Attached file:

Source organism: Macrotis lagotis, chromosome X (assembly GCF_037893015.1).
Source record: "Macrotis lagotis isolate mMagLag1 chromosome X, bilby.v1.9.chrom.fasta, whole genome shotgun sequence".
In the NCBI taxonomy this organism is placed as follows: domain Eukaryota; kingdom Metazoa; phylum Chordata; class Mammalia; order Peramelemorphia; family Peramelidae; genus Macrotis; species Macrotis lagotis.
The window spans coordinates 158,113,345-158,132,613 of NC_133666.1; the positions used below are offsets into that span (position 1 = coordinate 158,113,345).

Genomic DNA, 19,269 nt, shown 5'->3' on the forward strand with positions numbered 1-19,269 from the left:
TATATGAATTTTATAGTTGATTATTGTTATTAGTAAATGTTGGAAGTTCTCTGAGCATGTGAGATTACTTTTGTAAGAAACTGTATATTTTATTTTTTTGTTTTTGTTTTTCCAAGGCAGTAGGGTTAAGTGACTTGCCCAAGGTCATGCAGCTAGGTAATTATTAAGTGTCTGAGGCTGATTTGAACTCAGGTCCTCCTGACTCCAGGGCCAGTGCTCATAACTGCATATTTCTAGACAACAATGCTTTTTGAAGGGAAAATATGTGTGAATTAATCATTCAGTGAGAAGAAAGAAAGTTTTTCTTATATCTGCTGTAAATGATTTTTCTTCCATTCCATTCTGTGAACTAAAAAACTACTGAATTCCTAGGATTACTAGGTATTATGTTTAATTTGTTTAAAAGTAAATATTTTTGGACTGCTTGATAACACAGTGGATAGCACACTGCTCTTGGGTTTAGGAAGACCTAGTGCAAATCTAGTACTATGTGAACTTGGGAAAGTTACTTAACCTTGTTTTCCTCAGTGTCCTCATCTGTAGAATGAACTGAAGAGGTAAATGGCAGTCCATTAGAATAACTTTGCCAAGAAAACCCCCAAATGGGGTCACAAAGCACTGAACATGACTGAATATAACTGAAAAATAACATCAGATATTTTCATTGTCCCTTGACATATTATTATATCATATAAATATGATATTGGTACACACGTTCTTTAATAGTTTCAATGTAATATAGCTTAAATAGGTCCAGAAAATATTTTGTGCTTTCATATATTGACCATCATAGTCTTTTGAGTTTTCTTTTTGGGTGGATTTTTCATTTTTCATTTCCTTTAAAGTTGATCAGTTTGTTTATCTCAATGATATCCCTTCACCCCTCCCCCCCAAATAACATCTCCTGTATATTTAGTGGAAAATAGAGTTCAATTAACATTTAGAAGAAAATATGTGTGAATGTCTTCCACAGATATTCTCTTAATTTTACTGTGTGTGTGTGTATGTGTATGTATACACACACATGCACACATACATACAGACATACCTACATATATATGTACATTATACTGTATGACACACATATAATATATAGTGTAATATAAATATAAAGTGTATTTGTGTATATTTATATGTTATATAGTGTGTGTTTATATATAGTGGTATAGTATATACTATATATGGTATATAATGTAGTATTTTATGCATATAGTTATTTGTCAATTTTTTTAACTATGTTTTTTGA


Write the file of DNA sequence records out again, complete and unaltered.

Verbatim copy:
Source organism: Macrotis lagotis, chromosome X (assembly GCF_037893015.1).
Source record: "Macrotis lagotis isolate mMagLag1 chromosome X, bilby.v1.9.chrom.fasta, whole genome shotgun sequence".
In the NCBI taxonomy this organism is placed as follows: domain Eukaryota; kingdom Metazoa; phylum Chordata; class Mammalia; order Peramelemorphia; family Peramelidae; genus Macrotis; species Macrotis lagotis.
The window spans coordinates 158,113,345-158,132,613 of NC_133666.1; the positions used below are offsets into that span (position 1 = coordinate 158,113,345).

Genomic DNA, 19,269 nt, shown 5'->3' on the forward strand with positions numbered 1-19,269 from the left:
TATATGAATTTTATAGTTGATTATTGTTATTAGTAAATGTTGGAAGTTCTCTGAGCATGTGAGATTACTTTTGTAAGAAACTGTATATTTTATTTTTTTGTTTTTGTTTTTCCAAGGCAGTAGGGTTAAGTGACTTGCCCAAGGTCATGCAGCTAGGTAATTATTAAGTGTCTGAGGCTGATTTGAACTCAGGTCCTCCTGACTCCAGGGCCAGTGCTCATAACTGCATATTTCTAGACAACAATGCTTTTTGAAGGGAAAATATGTGTGAATTAATCATTCAGTGAGAAGAAAGAAAGTTTTTCTTATATCTGCTGTAAATGATTTTTCTTCCATTCCATTCTGTGAACTAAAAAACTACTGAATTCCTAGGATTACTAGGTATTATGTTTAATTTGTTTAAAAGTAAATATTTTTGGACTGCTTGATAACACAGTGGATAGCACACTGCTCTTGGGTTTAGGAAGACCTAGTGCAAATCTAGTACTATGTGAACTTGGGAAAGTTACTTAACCTTGTTTTCCTCAGTGTCCTCATCTGTAGAATGAACTGAAGAGGTAAATGGCAGTCCATTAGAATAACTTTGCCAAGAAAACCCCCAAATGGGGTCACAAAGCACTGAACATGACTGAATATAACTGAAAAATAACATCAGATATTTTCATTGTCCCTTGACATATTATTATATCATATAAATATGATATTGGTACACACGTTCTTTAATAGTTTCAATGTAATATAGCTTAAATAGGTCCAGAAAATATTTTGTGCTTTCATATATTGACCATCATAGTCTTTTGAGTTTTCTTTTTGGGTGGATTTTTCATTTTTCATTTCCTTTAAAGTTGATCAGTTTGTTTATCTCAATGATATCCCTTCACCCCTCCCCCCCAAATAACATCTCCTGTATATTTAGTGGAAAATAGAGTTCAATTAACATTTAGAAGAAAATATGTGTGAATGTCTTCCACAGATATTCTCTTAATTTTACTGTGTGTGTGTGTATGTGTATGTATACACACACATGCACACATACATACAGACATACCTACATATATATGTACATTATACTGTATGACACACATATAATATATAGTGTAATATAAATATAAAGTGTATTTGTGTATATTTATATGTTATATAGTGTGTGTTTATATATAGTGGTATAGTATATACTATATATGGTATATAATGTAGTATTTTATGCATATAGTTATTTGTCAATTTTTTTAACTATGTTTTTTGA